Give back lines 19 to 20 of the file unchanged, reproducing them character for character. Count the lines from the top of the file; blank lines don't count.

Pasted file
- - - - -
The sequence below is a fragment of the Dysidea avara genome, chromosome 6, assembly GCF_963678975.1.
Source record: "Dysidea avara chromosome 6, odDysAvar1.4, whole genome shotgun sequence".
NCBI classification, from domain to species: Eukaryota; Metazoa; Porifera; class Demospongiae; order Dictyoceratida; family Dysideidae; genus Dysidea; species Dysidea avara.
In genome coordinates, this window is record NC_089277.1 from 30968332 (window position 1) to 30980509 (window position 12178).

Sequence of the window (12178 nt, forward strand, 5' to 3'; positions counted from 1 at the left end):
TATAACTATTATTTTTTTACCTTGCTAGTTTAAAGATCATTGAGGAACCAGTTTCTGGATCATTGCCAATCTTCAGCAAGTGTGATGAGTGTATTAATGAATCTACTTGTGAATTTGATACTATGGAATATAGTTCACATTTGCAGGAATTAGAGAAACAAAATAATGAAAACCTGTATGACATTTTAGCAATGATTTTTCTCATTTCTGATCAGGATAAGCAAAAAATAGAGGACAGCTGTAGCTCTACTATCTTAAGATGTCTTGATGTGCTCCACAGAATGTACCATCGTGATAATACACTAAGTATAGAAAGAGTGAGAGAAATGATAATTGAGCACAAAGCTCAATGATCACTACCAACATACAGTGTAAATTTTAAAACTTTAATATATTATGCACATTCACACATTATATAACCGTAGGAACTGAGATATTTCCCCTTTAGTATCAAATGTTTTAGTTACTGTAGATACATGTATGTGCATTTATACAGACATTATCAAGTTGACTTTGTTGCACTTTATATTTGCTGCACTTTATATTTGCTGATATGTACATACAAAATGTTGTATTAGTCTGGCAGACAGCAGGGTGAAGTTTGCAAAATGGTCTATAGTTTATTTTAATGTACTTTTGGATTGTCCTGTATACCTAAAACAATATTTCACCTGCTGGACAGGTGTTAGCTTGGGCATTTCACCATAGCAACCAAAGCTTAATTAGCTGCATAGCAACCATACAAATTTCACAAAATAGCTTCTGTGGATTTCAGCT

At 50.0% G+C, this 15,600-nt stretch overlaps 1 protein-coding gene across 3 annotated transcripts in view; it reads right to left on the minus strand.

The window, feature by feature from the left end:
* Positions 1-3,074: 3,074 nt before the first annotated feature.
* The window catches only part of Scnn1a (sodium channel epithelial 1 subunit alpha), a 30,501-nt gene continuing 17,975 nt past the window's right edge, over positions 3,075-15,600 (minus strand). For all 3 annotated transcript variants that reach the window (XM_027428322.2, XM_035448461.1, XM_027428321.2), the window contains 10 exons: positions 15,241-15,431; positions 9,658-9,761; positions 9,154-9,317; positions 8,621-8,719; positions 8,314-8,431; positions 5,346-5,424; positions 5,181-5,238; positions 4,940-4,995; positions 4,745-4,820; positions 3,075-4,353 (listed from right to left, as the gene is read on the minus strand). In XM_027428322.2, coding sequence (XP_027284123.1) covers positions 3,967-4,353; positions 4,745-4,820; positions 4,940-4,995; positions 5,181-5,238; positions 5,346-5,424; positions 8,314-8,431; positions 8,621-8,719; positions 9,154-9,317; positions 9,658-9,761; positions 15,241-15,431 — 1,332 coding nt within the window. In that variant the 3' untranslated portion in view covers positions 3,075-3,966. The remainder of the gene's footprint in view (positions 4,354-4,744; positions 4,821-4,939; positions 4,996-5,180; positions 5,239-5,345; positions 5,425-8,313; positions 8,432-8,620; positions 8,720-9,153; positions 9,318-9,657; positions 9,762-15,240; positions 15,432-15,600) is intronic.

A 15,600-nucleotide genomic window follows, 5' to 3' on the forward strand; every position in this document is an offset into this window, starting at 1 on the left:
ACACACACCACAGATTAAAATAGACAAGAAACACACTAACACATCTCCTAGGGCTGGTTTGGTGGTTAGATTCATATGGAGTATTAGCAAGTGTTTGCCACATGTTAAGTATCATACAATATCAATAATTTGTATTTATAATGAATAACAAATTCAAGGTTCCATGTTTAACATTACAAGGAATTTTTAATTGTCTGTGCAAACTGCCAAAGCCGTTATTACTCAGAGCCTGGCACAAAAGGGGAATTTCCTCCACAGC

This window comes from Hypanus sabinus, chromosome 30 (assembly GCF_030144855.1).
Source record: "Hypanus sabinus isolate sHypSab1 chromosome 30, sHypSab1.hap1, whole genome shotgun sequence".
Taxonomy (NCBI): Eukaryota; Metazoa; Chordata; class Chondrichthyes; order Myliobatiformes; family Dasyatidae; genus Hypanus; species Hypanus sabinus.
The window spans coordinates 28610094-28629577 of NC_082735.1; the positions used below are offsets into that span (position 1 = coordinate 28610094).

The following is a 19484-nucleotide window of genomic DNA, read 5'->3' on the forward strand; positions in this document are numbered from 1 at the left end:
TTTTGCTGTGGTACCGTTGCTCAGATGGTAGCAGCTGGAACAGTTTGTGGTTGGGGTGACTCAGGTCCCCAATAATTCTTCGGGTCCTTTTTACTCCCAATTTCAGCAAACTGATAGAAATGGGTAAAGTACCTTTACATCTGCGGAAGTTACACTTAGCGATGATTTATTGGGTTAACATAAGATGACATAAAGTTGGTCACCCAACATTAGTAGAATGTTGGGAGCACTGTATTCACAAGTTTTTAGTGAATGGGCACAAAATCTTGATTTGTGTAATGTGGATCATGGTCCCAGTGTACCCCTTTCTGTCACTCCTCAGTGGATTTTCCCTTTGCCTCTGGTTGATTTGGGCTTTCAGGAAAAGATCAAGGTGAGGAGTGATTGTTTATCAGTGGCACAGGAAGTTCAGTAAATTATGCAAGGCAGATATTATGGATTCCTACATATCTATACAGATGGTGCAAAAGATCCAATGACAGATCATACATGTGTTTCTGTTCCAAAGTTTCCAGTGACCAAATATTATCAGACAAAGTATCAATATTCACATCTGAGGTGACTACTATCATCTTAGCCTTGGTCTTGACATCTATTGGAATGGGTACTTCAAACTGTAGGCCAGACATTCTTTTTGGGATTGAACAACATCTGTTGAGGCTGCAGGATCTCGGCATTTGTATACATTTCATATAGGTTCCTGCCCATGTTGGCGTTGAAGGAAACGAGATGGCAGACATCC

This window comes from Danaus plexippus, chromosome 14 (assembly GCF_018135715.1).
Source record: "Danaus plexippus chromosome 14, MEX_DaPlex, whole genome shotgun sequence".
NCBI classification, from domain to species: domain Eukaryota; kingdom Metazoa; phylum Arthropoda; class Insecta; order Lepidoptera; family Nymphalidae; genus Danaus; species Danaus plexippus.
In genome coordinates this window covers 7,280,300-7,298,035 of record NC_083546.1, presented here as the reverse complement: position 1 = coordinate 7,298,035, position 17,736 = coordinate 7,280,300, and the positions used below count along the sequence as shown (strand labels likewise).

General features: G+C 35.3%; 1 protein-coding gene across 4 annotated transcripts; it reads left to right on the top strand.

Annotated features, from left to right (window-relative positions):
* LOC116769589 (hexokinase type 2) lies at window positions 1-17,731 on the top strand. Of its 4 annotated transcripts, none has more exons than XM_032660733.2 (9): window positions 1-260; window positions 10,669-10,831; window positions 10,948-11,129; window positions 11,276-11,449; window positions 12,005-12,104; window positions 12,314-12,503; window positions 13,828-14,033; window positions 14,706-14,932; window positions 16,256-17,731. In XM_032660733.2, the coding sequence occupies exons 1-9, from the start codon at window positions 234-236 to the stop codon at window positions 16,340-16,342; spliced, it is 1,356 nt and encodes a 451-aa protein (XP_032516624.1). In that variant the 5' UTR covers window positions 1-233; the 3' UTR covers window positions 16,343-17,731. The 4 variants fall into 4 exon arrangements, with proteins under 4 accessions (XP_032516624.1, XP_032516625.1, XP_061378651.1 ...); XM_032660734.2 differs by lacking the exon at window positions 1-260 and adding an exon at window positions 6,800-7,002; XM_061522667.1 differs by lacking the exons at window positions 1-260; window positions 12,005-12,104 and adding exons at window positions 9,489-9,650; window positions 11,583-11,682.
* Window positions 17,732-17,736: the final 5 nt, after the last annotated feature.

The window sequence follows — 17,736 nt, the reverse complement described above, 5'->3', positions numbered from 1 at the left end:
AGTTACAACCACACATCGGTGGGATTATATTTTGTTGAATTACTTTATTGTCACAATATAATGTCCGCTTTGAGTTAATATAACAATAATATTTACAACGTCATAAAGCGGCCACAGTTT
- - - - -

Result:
This window comes from Danaus plexippus, chromosome 14 (assembly GCF_018135715.1).
Source record: "Danaus plexippus chromosome 14, MEX_DaPlex, whole genome shotgun sequence".